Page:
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June jobs report beats expectations—Five experts on what it means for the economic recovery

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June jobs report beats expectations—Five experts on what it means for recovery

Stocks moved higher on a strong June jobs report, though concerns of a rising number of coronavirus cases in the U.S. lingered.

Here are five experts on what the jobs report says about the road to recovery.

Austan Goolsbee, former chairman of the Council of Economic Advisors, sees a stalemate on Capitol Hill.

"Normally in the months before a presidential election, both parties are trying to create a series of show votes where they say, "We were for this, and the other guys are against it." And they don't really want to reach compromises. And so the philosophy of the CARES Act was we don't have to decide who should get relief and rescue money, everybody gets money. … And now we're coming to the spot where you've got to choose: Is the money going to go to people? Is the money going to go to small business? Should the money go to big business? And to get a strong number like this, I think actually it's going to make the compromise decision a little harder, because there's going to be some people who say, "Well, if the economy is going to be strong, let's just wait a couple of months before we do anything." So I think there's a potential of a speed bump."

Kate Moore, head of thematic strategy for BlackRock's Global Allocation investment team, says companies need to adjust to the new normal.

"The market is pricing in more of a V-shape recovery. It's certainly pricing in a V-shape recovery in terms of earnings. The consensus is at about $163 [for S&P 500 earnings] for 2021, and we're trading at 19 times that at current levels. So I think what the analyst and investment community need right now is confirmation from companies as they report second-quarter earnings, which are going to be abysmal, confirmation that they've modified their business models and they are thinking about an existing Covid, not a post-Covid, world."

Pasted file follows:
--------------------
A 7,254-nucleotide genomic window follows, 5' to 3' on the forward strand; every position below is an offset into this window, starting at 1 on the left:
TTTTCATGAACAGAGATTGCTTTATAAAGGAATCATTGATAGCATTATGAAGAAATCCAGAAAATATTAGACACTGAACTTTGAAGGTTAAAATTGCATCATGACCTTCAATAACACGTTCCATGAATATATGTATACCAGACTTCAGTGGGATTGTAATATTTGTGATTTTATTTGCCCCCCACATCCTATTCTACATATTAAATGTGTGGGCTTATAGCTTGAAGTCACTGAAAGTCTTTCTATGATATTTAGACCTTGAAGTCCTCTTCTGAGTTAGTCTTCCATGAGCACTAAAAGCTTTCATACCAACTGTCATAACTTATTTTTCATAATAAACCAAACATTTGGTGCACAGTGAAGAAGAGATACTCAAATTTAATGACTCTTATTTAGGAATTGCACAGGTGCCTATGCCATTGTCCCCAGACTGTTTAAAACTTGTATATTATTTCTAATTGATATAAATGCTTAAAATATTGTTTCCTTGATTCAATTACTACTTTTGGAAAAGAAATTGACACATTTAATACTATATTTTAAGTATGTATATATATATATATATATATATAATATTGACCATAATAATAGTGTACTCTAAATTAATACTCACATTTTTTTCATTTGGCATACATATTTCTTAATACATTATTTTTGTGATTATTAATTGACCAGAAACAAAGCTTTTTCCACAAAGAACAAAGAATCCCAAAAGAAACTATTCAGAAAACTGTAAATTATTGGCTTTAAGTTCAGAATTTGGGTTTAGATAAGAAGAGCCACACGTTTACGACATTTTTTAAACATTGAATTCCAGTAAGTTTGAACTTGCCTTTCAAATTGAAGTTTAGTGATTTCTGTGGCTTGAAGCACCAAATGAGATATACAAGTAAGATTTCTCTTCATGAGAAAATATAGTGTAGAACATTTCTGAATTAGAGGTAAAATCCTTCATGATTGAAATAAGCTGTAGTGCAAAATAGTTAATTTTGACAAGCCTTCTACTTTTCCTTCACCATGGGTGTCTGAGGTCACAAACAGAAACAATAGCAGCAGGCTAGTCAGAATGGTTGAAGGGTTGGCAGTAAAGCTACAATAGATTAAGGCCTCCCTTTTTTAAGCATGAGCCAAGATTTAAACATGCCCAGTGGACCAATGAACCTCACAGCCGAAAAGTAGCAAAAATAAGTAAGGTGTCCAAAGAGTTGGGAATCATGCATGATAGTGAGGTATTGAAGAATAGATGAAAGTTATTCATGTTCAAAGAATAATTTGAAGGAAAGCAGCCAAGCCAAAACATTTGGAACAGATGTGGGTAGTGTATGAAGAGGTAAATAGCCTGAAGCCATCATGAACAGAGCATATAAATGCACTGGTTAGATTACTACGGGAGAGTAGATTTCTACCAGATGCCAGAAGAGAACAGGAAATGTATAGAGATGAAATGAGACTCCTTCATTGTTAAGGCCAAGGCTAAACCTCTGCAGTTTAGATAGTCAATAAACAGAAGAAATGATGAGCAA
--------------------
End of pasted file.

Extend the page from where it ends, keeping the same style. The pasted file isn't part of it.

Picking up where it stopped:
Nada Eissa, former deputy assistant secretary of the Treasury for economic policy, sees an uneven recovery for the job market.

"I don't think the numbers are meaningless, but I do think that we're not thinking about the fact that we have this resurgence in the virus, and the resurgence has two elements. One is the unforced errors by officials who basically opened without following the guidelines and have had now to pull back. But we've also seen a resurgence in places that did do the hard things so restaurants were set to open for diners in New York City. That's now on hold. And so I think that, looking forward, I don't know that we're going to be able to see the same types of job growth or continued job growth. I think it's going to be very jagged."

Jan Hatzius, chief economist at Goldman Sachs, digs into the numbers.

"If you look at the payroll numbers, obviously a large upside surprise. The household survey was an even bigger upside surprise in terms of the decline in the unemployment rate, especially when you adjust for misclassification. If you look at the Labor Department release, they're basically saying that the unemployment rate adjusted for misclassification came down from 16.4% or so to 12.1% or so. That's a 4 percentage point decline in the true unemployment rate, and a very large gain. Now, the claims numbers have been softer in recent weeks, for sure. And, that does deserve some weight, because this is a series that is long established, and is an administrative count, therefore quite high quality. … And it does tell you something about at least the layoff side. What the claims numbers don't tell you is the amount of rehiring. That's something that you really have to get from the monthly unemployment and payroll report."

David Rosenberg, founder of Rosenberg Research, says the job market still has a ways to go.

"It's still not clear to me as though today's job number in and of itself gives you a V-shaped recovery .... But we have to keep in mind the deep hole we're coming out of. I mean, there's no question that the jobs are coming back more quickly than anybody would have anticipated, including me just a few months ago. But we have to also recognize the fact that the economy was reopening ahead of schedule, so it would make sense that we start seeing some job creation coming back. But the hole is still so big in the context of losing 22 million jobs in two months so far. With all the reopenings that have happened and all the stimulus that's taken place, we've recouped a grand total of one third of that."

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